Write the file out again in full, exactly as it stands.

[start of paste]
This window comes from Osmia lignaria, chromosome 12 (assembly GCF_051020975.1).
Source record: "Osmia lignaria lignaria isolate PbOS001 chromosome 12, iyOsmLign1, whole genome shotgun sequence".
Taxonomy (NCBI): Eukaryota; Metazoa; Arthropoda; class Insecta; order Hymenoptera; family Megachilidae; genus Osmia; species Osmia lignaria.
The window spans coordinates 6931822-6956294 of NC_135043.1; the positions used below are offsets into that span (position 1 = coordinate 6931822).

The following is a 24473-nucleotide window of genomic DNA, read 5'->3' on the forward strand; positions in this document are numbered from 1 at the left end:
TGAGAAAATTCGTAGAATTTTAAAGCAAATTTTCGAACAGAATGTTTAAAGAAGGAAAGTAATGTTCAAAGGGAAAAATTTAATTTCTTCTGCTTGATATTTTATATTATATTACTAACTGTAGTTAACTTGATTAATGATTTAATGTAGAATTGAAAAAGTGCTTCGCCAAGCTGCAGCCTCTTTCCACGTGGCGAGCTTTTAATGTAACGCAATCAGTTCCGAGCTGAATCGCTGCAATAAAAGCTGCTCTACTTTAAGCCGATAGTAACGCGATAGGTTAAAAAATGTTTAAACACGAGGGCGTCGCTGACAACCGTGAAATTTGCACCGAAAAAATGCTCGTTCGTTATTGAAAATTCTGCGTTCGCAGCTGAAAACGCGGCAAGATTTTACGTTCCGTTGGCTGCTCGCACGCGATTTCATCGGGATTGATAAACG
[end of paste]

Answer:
This window comes from Osmia lignaria, chromosome 12 (assembly GCF_051020975.1).
Source record: "Osmia lignaria lignaria isolate PbOS001 chromosome 12, iyOsmLign1, whole genome shotgun sequence".
Taxonomy (NCBI): Eukaryota; Metazoa; Arthropoda; class Insecta; order Hymenoptera; family Megachilidae; genus Osmia; species Osmia lignaria.
The window spans coordinates 6931822-6956294 of NC_135043.1; the positions used below are offsets into that span (position 1 = coordinate 6931822).

The following is a 24473-nucleotide window of genomic DNA, read 5'->3' on the forward strand; positions in this document are numbered from 1 at the left end:
TGAGAAAATTCGTAGAATTTTAAAGCAAATTTTCGAACAGAATGTTTAAAGAAGGAAAGTAATGTTCAAAGGGAAAAATTTAATTTCTTCTGCTTGATATTTTATATTATATTACTAACTGTAGTTAACTTGATTAATGATTTAATGTAGAATTGAAAAAGTGCTTCGCCAAGCTGCAGCCTCTTTCCACGTGGCGAGCTTTTAATGTAACGCAATCAGTTCCGAGCTGAATCGCTGCAATAAAAGCTGCTCTACTTTAAGCCGATAGTAACGCGATAGGTTAAAAAATGTTTAAACACGAGGGCGTCGCTGACAACCGTGAAATTTGCACCGAAAAAATGCTCGTTCGTTATTGAAAATTCTGCGTTCGCAGCTGAAAACGCGGCAAGATTTTACGTTCCGTTGGCTGCTCGCACGCGATTTCATCGGGATTGATAAACG